"When the shape of a product merely incorporates the technical solution developed by the manufacturer of that product and patented by it, protection of that shape as a trade mark once the patent has expired would considerably reduce the opportunity for other undertakings to use that technical solution," said the ECJ press statement. Technical solutions are capable of protection only for a limited period, so that subsequently they may be freely used by all economic operators, it said.

The ECJ also found that by restricting the prohibition on registration to signs which consist ‘exclusively’ of the shape of goods which is ‘necessary’ to obtain a technical result the legislature duly took into account that any shape of goods is, to a certain extent, functional and that it would therefore be inappropriate to refuse to register a shape of goods as a trade mark solely on the ground that it has functional characteristics.

"By the terms ‘exclusively’ and ‘necessary’, the legislature sought to ensure that solely shapes of goods which only incorporate a technical solution, and whose registration as a trade mark would actually impede the use of that technical solution by other undertakings, are not to be registered," said the statement.

As regards the fact that the ground for refusal covers any sign consisting ‘exclusively’ of the shape of goods which is necessary to obtain a technical result, the ECJ found that that condition is fulfilled when, as in the present case, all the essential characteristics of a shape perform a technical function, the presence of one or more minor arbitrary elements with no technical function being irrelevant in that context.

"As regards the condition that registration of a shape of goods as a trade mark may be refused only if the shape is ‘necessary’ to obtain the technical result intended, the Court finds that that condition does not mean that the shape at issue must be the only one capable of obtaining that result," said the ECJ statement. "In some cases, the same technical result may be achieved by various solutions."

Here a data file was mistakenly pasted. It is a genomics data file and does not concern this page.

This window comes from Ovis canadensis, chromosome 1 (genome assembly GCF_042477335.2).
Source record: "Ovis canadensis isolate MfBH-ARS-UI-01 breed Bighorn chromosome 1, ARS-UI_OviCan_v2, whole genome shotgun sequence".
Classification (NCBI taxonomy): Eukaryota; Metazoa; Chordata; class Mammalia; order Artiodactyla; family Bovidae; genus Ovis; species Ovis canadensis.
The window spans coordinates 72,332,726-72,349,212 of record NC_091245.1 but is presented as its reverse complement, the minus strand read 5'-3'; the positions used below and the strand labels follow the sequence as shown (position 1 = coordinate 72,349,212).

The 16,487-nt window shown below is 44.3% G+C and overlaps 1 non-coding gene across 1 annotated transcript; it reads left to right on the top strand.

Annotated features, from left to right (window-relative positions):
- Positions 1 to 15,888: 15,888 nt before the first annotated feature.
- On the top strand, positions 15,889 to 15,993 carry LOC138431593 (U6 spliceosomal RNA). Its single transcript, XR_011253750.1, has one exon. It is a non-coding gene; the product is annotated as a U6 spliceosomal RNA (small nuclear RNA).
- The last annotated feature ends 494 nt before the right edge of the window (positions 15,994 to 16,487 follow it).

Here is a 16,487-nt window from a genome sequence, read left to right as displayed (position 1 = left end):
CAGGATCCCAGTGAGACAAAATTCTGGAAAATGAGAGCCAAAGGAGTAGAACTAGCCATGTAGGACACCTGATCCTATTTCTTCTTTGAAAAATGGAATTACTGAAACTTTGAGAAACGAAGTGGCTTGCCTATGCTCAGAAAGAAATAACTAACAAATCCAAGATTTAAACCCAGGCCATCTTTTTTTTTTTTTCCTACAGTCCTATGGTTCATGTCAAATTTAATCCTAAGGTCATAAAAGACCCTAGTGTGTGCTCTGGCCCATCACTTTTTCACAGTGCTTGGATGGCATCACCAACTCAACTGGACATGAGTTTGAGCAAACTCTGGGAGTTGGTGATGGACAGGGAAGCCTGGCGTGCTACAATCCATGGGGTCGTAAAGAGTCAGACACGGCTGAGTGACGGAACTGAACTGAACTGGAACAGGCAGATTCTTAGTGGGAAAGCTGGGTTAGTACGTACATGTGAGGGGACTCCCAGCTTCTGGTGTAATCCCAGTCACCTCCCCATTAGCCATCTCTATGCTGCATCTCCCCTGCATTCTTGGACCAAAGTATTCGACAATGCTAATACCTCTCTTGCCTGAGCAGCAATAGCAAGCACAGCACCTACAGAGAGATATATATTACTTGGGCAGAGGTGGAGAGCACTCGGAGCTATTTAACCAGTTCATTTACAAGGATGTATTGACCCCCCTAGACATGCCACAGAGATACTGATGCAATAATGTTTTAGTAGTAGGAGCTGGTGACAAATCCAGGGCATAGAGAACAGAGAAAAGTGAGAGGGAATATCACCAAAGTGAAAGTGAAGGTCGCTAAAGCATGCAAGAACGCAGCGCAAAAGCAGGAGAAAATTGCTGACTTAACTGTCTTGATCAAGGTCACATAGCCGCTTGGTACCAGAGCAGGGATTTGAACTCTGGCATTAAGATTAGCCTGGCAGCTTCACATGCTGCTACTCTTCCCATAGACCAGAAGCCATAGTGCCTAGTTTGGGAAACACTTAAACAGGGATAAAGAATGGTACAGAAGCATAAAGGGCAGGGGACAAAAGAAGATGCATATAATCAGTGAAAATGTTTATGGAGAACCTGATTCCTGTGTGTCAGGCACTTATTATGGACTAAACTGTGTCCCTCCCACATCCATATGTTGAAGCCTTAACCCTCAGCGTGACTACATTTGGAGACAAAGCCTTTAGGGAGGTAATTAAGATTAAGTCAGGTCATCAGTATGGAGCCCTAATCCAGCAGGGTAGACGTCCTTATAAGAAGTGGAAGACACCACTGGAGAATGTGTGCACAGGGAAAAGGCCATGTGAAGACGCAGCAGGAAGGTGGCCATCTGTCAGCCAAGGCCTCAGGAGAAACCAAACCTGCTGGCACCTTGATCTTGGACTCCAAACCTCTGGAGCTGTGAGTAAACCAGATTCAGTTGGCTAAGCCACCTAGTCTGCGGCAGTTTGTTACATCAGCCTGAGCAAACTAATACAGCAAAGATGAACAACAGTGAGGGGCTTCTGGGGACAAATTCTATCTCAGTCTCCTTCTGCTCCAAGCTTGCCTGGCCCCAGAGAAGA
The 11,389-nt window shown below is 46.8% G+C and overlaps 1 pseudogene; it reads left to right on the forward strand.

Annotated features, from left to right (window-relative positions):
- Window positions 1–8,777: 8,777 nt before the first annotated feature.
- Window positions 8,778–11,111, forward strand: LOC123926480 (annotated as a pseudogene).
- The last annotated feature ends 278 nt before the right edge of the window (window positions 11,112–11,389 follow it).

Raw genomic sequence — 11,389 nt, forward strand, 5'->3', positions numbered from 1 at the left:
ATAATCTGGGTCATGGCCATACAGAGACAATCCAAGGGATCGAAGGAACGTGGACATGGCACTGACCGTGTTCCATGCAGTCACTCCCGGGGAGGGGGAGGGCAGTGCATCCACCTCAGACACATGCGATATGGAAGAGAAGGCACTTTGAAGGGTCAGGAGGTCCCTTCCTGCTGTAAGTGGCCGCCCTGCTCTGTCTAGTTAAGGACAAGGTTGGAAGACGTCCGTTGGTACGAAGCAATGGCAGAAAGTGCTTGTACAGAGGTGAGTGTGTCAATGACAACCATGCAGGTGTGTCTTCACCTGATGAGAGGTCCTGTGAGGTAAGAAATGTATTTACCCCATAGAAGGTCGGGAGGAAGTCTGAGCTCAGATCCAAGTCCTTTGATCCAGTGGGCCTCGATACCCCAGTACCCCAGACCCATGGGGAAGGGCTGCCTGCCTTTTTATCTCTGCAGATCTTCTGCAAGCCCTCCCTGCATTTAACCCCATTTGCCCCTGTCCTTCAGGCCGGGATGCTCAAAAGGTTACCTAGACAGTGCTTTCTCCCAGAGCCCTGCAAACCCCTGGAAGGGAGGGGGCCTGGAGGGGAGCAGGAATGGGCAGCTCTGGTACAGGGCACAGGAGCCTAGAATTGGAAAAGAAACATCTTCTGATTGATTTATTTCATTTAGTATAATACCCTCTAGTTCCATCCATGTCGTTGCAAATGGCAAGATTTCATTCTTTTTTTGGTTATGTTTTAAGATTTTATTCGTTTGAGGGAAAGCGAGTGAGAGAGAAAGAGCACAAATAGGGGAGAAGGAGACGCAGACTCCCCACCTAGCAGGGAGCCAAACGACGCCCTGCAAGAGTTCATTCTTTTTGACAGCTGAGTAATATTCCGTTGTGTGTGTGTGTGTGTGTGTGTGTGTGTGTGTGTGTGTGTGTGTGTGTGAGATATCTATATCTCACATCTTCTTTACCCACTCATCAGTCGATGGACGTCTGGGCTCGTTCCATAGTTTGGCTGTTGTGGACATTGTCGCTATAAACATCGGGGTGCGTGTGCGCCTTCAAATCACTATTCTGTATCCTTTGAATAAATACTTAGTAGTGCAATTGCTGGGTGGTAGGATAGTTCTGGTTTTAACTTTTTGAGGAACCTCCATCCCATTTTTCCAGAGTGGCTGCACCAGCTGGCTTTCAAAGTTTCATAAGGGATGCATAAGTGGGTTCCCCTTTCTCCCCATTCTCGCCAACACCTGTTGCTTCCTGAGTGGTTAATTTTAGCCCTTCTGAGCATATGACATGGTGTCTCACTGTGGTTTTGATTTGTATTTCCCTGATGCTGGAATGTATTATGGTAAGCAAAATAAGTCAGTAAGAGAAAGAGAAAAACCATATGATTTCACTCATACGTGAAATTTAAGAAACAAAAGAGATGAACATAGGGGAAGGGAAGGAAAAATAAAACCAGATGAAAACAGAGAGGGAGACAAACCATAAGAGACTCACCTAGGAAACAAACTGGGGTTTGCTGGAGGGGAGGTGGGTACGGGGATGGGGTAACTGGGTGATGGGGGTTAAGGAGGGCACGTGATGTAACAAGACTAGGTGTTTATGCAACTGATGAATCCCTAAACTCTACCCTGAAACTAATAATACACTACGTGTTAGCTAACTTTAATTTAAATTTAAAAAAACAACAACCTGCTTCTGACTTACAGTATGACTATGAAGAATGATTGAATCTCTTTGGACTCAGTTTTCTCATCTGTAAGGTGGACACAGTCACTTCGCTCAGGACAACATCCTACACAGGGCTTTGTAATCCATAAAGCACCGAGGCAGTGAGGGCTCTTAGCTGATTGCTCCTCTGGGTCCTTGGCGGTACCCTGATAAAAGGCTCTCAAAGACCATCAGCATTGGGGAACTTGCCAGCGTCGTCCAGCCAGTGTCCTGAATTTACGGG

"Thus, there may be alternative shapes, with other dimensions or another design, capable of achieving the same technical result," it said. "However, that fact does not in itself mean that registering the shape at issue as a trade mark would have no effect on the availability, to other economic operators, of the technical solution which it incorporates."

The court also said that the position of a company which has developed a technical solution cannot be protected – with regard to competitors placing on the market slavish copies of the product shape incorporating exactly the same solution – by conferring a monopoly on that undertaking through registering as a trade mark the three-dimensional sign consisting of that shape. But it can, where appropriate, be examined in the light of the rules on unfair competition, it said. Such an examination was deemed to be outside the scope of these proceedings.

Lego's appeal against the Court of First Instance's decision was dismissed.